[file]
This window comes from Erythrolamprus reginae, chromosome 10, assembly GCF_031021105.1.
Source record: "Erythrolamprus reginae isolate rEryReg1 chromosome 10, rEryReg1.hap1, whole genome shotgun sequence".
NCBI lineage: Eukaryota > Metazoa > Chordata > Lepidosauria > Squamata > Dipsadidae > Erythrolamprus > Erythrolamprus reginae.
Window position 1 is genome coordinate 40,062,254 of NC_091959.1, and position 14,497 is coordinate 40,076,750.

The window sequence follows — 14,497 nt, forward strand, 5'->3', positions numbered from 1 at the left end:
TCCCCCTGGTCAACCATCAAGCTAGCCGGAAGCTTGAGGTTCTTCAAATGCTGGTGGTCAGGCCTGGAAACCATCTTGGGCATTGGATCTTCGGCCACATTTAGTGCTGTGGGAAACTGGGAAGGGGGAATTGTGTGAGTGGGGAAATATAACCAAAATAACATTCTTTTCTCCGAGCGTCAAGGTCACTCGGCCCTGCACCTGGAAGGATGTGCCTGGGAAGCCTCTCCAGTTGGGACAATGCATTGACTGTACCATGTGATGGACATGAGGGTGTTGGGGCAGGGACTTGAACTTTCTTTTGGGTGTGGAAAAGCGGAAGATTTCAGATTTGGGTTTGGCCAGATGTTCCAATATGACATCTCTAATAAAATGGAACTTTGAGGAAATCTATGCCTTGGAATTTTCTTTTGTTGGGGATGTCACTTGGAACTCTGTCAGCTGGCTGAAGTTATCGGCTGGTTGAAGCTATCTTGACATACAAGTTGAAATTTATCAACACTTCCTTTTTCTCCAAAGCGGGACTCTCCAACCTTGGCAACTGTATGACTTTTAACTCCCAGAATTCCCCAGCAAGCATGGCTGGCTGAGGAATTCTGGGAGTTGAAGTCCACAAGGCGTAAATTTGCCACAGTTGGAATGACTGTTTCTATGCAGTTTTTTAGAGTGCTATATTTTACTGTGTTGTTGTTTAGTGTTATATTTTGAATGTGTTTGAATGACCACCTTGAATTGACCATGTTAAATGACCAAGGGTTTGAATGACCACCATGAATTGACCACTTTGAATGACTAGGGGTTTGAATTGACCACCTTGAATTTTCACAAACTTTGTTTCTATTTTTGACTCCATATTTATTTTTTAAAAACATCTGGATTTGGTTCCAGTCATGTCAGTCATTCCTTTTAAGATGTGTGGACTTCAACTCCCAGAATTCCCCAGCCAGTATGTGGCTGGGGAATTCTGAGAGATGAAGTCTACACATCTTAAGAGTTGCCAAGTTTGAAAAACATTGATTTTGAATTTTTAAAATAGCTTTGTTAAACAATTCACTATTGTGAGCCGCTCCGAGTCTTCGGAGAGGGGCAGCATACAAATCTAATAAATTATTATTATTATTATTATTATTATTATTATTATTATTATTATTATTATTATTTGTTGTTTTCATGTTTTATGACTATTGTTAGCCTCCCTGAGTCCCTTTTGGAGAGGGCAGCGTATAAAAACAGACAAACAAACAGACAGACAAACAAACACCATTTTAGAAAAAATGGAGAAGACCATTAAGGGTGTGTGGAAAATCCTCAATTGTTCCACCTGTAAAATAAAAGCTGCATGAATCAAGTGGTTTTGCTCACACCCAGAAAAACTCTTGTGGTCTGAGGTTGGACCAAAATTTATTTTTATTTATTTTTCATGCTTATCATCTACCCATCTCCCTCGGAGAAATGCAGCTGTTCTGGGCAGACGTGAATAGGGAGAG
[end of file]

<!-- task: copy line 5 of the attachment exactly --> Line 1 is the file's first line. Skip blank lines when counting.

The window sequence follows — 14,497 nt, forward strand, 5'->3', positions numbered from 1 at the left end: